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Is upper-limb sensorimotor function or spasticity the best predictor for spasticity one year poststroke?

Conference contribution
Authors Arve Opheim
Margit Alt Murphy
Anna Danielsson
Hanna C Persson
Katharina Stibrant Sunnerhagen
Published in World Conference in Physical Therapy, Singapore; 05/2015
Publication year 2015
Published at Institute of Neuroscience and Physiology, Department of Clinical Neuroscience and Rehabilitation
Language en
Keywords Stroke, spasticity, sensorimotor function, clinical assessment scales
Subject categories Clinical Medicine, Health Sciences


ABSTRACT: Background: Clinical assessments of body functions are an important part of physiotherapy practice poststroke. These assessments are used to plan treatments, and may be used to indicate future function. Upper limb spasticity has been found to be associated with poorer motor function and muscle strength, pain and higher dependence in daily life. Therefore, the identification of patients at risk of developing spasticity may be important. Whether sensorimotor function or spasticity during the first month is the better predictor for spasticity after 1 year is unknown. Purpose: The aim was to investigate whether sensorimotor function or spasticity assessed 4 weeks poststroke was the better predictor for spasticity after 1year. Methods: One hundred and seventeen patients in Gothenburg, Sweden, with first ever stroke and impaired upper-limb function on day 3 was included in this study. The clinical assessments were made 4 weeks and 1 year poststroke. Sensorimotor function was assessed with Fugl-Meyer Upper Extremity scale (FMA-UE), and higher score indicate better function (0-66). Spasticity in elbow flexors and extensors, wrist flexors and extensors, was assessed with the modified Ashworth Scale (MAS), with higher score indicating more spasticity (0-5). The MAS score was dichotomized into: 0=no spasticity and ≥1=spasticity present, and spasticity in any of these muscle groups was regarded as spasticity present. Univariate and multivariate logistic regression analysis was used to analyze the predictors, and odds ratio and 95% were calculated. Results: In univariate analysis, both FMA-UE and MAS were significantly associated with spasticity at one year poststroke. I the multivariate analysis, only FMA-UE (OR 0.91, 95%CI: 0.88-0.95) and age (OR 0.94, 95% CI: 0.89-0.99), was significant predictors for spasticity at 1 year post stroke. Conclusion(s): When both MAS and FMA-UE was analyzed together and controlled for in a multivariate regression analysis, only FMA-UE was significantly associated with spasticity after 1 year. Better sensorimotor function was associated with reduced OR for spasticity. Also, higher age had reduced OR for spasticity. This may imply that upper limb spasticity at 4 weeks poststroke may still be an “unstable” impairment, and not yet manifest. Therefore, sensorimotor function seems to be a better predictor than spasticity 4 weeks after for spasticity one year poststroke. Implications: Poorer sensorimotor function was associated with long-term spasticity and therefore important to assess in the first month poststroke. Assessment of spasticity within the first month to predict long-term spasticity poststroke may be limited. Keywords: Stroke, spasticity, sensorimotor function, clinical assessment scales.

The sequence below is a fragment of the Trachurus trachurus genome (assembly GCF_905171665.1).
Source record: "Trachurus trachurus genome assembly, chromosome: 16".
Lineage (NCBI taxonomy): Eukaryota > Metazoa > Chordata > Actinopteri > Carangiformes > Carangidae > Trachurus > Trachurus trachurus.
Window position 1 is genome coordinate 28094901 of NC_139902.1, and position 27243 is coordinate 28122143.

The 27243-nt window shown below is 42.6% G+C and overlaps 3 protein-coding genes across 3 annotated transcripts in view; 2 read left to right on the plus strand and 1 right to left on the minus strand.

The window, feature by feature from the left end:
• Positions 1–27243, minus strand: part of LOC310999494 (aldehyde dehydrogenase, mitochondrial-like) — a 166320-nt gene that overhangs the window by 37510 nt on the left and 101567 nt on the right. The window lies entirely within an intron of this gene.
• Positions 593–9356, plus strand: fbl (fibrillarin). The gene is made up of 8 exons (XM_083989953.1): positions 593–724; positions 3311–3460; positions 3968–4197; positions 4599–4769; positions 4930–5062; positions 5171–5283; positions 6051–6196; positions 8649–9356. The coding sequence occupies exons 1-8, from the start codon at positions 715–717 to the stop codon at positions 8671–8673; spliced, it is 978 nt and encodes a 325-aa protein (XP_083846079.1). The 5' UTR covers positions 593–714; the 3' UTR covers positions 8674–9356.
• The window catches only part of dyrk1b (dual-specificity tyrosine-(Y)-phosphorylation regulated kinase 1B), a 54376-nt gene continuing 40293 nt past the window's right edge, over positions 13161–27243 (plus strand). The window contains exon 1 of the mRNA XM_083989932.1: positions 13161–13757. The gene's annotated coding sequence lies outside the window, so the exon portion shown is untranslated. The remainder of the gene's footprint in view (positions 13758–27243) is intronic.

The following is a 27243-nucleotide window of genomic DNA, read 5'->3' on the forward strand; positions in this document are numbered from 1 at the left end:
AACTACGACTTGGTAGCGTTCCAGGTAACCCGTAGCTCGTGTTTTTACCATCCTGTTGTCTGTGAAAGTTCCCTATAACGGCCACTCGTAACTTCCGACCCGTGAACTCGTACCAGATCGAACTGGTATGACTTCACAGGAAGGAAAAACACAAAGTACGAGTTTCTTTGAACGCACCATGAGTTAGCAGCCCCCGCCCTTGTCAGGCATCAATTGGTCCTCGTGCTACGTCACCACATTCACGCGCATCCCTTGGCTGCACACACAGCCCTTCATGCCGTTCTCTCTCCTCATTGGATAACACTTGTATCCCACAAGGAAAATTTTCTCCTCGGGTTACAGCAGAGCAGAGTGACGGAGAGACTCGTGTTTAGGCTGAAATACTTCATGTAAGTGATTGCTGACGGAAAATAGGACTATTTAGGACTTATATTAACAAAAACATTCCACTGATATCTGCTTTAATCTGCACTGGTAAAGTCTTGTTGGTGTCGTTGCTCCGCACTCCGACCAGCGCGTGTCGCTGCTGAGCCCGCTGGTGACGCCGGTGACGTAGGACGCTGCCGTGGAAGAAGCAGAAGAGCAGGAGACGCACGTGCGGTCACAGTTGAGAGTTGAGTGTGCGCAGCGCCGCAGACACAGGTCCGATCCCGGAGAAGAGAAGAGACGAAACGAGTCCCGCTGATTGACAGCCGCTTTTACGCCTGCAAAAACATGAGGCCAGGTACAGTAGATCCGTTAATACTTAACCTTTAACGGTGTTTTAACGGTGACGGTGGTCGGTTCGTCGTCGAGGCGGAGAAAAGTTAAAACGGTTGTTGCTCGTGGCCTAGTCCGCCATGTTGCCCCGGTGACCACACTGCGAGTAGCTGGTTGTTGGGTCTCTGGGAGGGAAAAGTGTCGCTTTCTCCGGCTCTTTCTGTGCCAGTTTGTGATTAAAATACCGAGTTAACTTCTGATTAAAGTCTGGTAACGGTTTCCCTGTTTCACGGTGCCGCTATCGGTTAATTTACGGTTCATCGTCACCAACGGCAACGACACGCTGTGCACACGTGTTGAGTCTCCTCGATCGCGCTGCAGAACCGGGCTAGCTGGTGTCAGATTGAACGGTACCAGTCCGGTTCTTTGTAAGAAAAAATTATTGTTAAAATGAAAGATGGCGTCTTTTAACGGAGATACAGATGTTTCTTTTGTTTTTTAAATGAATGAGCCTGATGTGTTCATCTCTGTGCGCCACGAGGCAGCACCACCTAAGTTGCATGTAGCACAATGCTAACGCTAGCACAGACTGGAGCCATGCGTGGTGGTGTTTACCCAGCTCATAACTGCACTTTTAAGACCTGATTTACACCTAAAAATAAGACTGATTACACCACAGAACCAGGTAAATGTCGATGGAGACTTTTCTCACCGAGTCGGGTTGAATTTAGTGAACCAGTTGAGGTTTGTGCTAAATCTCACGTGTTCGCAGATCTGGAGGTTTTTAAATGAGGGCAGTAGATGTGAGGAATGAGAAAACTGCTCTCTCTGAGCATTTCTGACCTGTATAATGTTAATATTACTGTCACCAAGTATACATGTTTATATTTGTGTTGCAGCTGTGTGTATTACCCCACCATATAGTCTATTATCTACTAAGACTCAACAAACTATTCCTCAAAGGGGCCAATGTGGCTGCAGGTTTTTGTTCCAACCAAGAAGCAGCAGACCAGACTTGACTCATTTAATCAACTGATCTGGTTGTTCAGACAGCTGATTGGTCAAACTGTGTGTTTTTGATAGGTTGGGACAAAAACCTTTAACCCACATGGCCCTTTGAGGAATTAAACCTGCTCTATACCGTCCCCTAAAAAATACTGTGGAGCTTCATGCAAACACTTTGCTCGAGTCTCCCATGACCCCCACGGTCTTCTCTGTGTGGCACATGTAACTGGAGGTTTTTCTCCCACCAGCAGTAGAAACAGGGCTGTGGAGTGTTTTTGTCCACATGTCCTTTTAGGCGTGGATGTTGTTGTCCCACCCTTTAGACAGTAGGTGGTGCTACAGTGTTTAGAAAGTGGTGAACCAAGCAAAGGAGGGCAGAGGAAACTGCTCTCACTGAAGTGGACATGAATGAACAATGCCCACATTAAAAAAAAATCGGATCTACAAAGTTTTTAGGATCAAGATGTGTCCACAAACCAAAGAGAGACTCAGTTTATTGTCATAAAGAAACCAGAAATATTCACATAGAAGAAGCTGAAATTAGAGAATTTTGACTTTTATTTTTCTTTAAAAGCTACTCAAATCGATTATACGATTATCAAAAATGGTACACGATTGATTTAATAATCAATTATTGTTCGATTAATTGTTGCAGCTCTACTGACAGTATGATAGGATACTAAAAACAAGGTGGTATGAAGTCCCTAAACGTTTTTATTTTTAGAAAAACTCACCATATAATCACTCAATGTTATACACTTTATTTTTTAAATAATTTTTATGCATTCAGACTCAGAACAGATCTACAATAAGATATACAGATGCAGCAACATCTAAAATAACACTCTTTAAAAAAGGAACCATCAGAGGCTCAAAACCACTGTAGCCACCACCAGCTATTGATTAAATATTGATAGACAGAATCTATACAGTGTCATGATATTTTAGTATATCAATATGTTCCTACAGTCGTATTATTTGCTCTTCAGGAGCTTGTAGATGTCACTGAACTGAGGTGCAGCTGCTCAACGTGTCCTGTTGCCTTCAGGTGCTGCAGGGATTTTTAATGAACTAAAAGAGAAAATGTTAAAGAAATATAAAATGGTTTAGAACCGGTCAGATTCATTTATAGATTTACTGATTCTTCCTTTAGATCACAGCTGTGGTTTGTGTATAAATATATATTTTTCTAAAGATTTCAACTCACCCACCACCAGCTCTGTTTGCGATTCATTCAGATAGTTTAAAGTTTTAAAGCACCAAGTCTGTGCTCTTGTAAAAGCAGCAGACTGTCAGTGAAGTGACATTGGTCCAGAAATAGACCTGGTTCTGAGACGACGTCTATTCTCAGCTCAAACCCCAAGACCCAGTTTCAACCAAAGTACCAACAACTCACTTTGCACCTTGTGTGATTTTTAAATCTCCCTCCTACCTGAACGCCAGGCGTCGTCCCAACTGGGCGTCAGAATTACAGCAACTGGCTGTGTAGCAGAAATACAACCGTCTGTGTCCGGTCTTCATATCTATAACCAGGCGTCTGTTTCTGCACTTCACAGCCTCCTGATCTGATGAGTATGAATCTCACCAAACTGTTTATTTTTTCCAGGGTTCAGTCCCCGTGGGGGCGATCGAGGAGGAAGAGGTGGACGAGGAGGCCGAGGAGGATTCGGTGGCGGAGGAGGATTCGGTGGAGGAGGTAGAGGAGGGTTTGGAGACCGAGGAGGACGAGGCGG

Page Manager: Webmaster|Last update: 9/11/2012

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